The economic history of McCreary County has been one of boom and bust, based upon the extractive resources of coal mining and timber. The Stearns interests sold the last of their mining operations to Blue Diamond Coal in the 1980s, and the last mine operating in the county closed in 1994. A resurgence of the coal industry does not seem possible, as the local coal is high in sulfur, and drainage from coal mining would adversely affect a number of outstanding and special waters in the county.
Industrial development began in the 1970s, with new manufacturing concerns in the sewing industry. Changes in the global economy have shifted a substantial percentage of the consumer garment market to production facilities outside the United States. Those that remain in the county draw their work from military contracts, and the production of high-end consumer goods. Timber remains a factor in the economy, with logging and cut hardwood production. Since the 1970s, the county has attempted to develop three industrial parks with little success. The latest venture, on Kentucky Route 92 in Pine Knot, is building a "spec" building as a means of attracting new industry to the county.
Agriculture has never played an important role in the county's economy. In 2002, 5% of the county was in farmland. Top products were livestock, hay and forage. Together this represented a total market value of $566,000, down 1% from 1997. These low numbers are because the county has never had a substantial agricultural industry, and that over 80% of the county lands are held by the federal government. McCreary County is ranked number 112 out of 120 counties in overall agricultural production.
The tourism industry in the county may trace its beginnings to the restoration of Historic Stearns, the development of the scenic railway, the interpretive work at Blue Heron, and the reconstruction of Barthell, the site of Stearns Company's first coal mine and town in 1903. Those resources may represent the largest interpretive collection of historic coal mining in America. The Big South Fork Scenic Railway is presently in a major development project to add a steam locomotive and extend the line.
The Big South Fork NRRA represents 196 square miles (508 km2) of land, of which approximately one-third is located in McCreary County. The largest section of the park and its main Bandy Creek visitor center are located in Tennessee. In 2004, the park received 901,425 visitors, down 23% from 2002. Due to a lack of organized activities, events, and recreational tourism opportunities, visitation on the Kentucky side does not fare well. Similar issues exist for visitation in the Stearns district of the Daniel Boone National Forest.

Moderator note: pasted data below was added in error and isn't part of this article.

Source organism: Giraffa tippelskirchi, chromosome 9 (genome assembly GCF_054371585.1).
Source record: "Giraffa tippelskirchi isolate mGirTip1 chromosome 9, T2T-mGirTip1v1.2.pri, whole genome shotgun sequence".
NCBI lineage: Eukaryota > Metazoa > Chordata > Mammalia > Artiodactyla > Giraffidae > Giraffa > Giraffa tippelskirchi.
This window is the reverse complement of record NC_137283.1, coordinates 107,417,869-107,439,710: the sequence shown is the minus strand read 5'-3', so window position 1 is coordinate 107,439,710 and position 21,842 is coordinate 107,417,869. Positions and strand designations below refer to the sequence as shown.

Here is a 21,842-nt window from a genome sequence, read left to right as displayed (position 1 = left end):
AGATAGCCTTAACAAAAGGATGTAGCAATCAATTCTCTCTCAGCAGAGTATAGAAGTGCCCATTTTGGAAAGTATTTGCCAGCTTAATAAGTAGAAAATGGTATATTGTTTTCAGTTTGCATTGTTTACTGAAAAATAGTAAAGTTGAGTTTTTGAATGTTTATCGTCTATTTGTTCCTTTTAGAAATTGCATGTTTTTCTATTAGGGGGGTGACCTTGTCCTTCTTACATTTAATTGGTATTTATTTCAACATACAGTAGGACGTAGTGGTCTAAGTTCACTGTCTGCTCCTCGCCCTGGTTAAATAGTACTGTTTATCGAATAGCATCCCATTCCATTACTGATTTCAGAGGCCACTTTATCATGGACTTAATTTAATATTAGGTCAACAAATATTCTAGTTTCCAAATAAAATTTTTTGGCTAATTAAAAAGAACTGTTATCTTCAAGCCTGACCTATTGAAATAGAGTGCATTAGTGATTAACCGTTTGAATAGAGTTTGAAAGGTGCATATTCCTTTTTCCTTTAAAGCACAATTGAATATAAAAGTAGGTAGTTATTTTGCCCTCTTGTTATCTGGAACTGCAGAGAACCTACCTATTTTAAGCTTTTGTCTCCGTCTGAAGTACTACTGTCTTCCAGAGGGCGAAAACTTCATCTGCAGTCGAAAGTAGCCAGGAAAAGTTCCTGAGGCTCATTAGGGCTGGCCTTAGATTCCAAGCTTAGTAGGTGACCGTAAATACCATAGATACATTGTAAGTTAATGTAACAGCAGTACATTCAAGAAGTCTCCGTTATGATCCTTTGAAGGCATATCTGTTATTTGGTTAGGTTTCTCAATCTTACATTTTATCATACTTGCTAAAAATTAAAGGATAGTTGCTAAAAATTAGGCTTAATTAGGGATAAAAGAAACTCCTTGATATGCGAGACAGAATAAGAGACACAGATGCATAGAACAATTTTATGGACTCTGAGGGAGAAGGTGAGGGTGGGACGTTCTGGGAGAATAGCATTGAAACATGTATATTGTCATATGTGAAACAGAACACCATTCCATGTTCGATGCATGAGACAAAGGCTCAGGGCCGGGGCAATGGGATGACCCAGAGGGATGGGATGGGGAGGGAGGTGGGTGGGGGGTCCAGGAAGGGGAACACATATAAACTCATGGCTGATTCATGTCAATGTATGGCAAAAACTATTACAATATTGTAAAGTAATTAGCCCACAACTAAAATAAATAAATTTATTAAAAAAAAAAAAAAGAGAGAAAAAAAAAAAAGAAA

US 27 splits the County north and south, and KY 92 runs east and west. US 27 and KY 92 run concurrent from Pine Knot to the traffic light at Stearns, where KY 92 splits off and heads west towards Wayne County. McCreary is also served by Norfolk Southern Railway, which has several industrial sidings in the area. NS also interchanges traffic with the Kentucky and Tennessee Railway in Stearns.
- Allie Leggett- 2013 Miss Kentucky USA
- Wilburn K Ross- World War II Medal of Honor Winner
- Dry counties
- McCreary County v. ACLU of Kentucky
- National Register of Historic Places listings in McCreary County, Kentucky
- "State & County QuickFacts". United States Census Bureau. Retrieved March 6, 2014.
- "Find a County". National Association of Counties. Retrieved 2011-06-07.
- Steven A. Channing, Encyclopedia of Kentucky (3d.ed.) (Somerset Publishers, 1999) p222
- J. Arturo Revelo, Over the Cumberland Falls (1d.ed.) (December 2012)
- "Pine Knot CDP, Kentucky." U.S. Census Bureau. Retrieved on February 22, 2011.
- "USP McCreary Contact Information." Federal Bureau of Prisons. Retrieved on February 22, 2011. "USP MCCREARY U.S. PENITENTIARY 330 FEDERAL WAY PINE KNOT, KY 42635."
- "2010 Census Gazetteer Files". United States Census Bureau. August 22, 2012. Retrieved August 17, 2014.
- "U.S. Decennial Census". United States Census Bureau. Retrieved August 17, 2014.
- "Historical Census Browser". University of Virginia Library. Retrieved August 17, 2014.
- "Population of Counties by Decennial Census: 1900 to 1990". United States Census Bureau. Retrieved August 17, 2014.
- "Census 2000 PHC-T-4. Ranking Tables for Counties: 1990 and 2000". United States Census Bureau. Retrieved August 17, 2014.
- "American FactFinder". United States Census Bureau. Retrieved 2008-01-31.